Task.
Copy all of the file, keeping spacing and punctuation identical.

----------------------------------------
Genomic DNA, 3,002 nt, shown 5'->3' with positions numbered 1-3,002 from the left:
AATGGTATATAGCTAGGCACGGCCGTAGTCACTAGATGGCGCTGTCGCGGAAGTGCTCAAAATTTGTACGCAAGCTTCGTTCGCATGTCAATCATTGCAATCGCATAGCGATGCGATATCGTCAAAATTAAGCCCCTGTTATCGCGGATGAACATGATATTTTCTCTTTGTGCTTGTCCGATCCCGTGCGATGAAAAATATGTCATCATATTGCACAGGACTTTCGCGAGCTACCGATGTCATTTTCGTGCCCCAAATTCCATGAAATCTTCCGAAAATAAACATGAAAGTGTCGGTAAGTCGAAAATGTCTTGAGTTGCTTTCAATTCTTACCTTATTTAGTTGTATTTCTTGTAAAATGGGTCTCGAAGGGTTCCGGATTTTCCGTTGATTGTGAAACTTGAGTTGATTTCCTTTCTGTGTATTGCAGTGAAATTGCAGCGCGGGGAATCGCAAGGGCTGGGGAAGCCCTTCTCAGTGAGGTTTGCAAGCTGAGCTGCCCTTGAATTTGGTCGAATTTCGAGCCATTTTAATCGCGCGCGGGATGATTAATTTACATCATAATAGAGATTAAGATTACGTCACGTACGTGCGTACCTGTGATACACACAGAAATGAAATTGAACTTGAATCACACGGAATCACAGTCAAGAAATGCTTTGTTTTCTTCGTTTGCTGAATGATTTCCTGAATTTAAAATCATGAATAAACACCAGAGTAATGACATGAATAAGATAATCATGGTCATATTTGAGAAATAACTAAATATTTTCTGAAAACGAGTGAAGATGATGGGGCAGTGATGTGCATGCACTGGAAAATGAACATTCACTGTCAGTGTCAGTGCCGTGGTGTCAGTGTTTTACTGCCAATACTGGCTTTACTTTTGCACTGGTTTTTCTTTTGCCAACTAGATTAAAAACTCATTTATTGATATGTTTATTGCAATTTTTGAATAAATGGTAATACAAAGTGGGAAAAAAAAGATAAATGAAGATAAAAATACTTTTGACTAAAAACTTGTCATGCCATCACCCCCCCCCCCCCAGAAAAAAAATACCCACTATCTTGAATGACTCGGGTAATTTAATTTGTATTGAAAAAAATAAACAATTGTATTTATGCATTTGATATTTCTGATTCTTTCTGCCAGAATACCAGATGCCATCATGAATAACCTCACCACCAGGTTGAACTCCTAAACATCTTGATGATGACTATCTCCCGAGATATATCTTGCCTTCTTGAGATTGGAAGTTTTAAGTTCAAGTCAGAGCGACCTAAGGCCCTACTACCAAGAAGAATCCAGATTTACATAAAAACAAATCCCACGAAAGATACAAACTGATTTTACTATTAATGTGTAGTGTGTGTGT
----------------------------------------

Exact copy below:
Genomic DNA, 3,002 nt, shown 5'->3' with positions numbered 1-3,002 from the left:
AATGGTATATAGCTAGGCACGGCCGTAGTCACTAGATGGCGCTGTCGCGGAAGTGCTCAAAATTTGTACGCAAGCTTCGTTCGCATGTCAATCATTGCAATCGCATAGCGATGCGATATCGTCAAAATTAAGCCCCTGTTATCGCGGATGAACATGATATTTTCTCTTTGTGCTTGTCCGATCCCGTGCGATGAAAAATATGTCATCATATTGCACAGGACTTTCGCGAGCTACCGATGTCATTTTCGTGCCCCAAATTCCATGAAATCTTCCGAAAATAAACATGAAAGTGTCGGTAAGTCGAAAATGTCTTGAGTTGCTTTCAATTCTTACCTTATTTAGTTGTATTTCTTGTAAAATGGGTCTCGAAGGGTTCCGGATTTTCCGTTGATTGTGAAACTTGAGTTGATTTCCTTTCTGTGTATTGCAGTGAAATTGCAGCGCGGGGAATCGCAAGGGCTGGGGAAGCCCTTCTCAGTGAGGTTTGCAAGCTGAGCTGCCCTTGAATTTGGTCGAATTTCGAGCCATTTTAATCGCGCGCGGGATGATTAATTTACATCATAATAGAGATTAAGATTACGTCACGTACGTGCGTACCTGTGATACACACAGAAATGAAATTGAACTTGAATCACACGGAATCACAGTCAAGAAATGCTTTGTTTTCTTCGTTTGCTGAATGATTTCCTGAATTTAAAATCATGAATAAACACCAGAGTAATGACATGAATAAGATAATCATGGTCATATTTGAGAAATAACTAAATATTTTCTGAAAACGAGTGAAGATGATGGGGCAGTGATGTGCATGCACTGGAAAATGAACATTCACTGTCAGTGTCAGTGCCGTGGTGTCAGTGTTTTACTGCCAATACTGGCTTTACTTTTGCACTGGTTTTTCTTTTGCCAACTAGATTAAAAACTCATTTATTGATATGTTTATTGCAATTTTTGAATAAATGGTAATACAAAGTGGGAAAAAAAAGATAAATGAAGATAAAAATACTTTTGACTAAAAACTTGTCATGCCATCACCCCCCCCCCCCCAGAAAAAAAATACCCACTATCTTGAATGACTCGGGTAATTTAATTTGTATTGAAAAAAATAAACAATTGTATTTATGCATTTGATATTTCTGATTCTTTCTGCCAGAATACCAGATGCCATCATGAATAACCTCACCACCAGGTTGAACTCCTAAACATCTTGATGATGACTATCTCCCGAGATATATCTTGCCTTCTTGAGATTGGAAGTTTTAAGTTCAAGTCAGAGCGACCTAAGGCCCTACTACCAAGAAGAATCCAGATTTACATAAAAACAAATCCCACGAAAGATACAAACTGATTTTACTATTAATGTGTAGTGTGTGTGT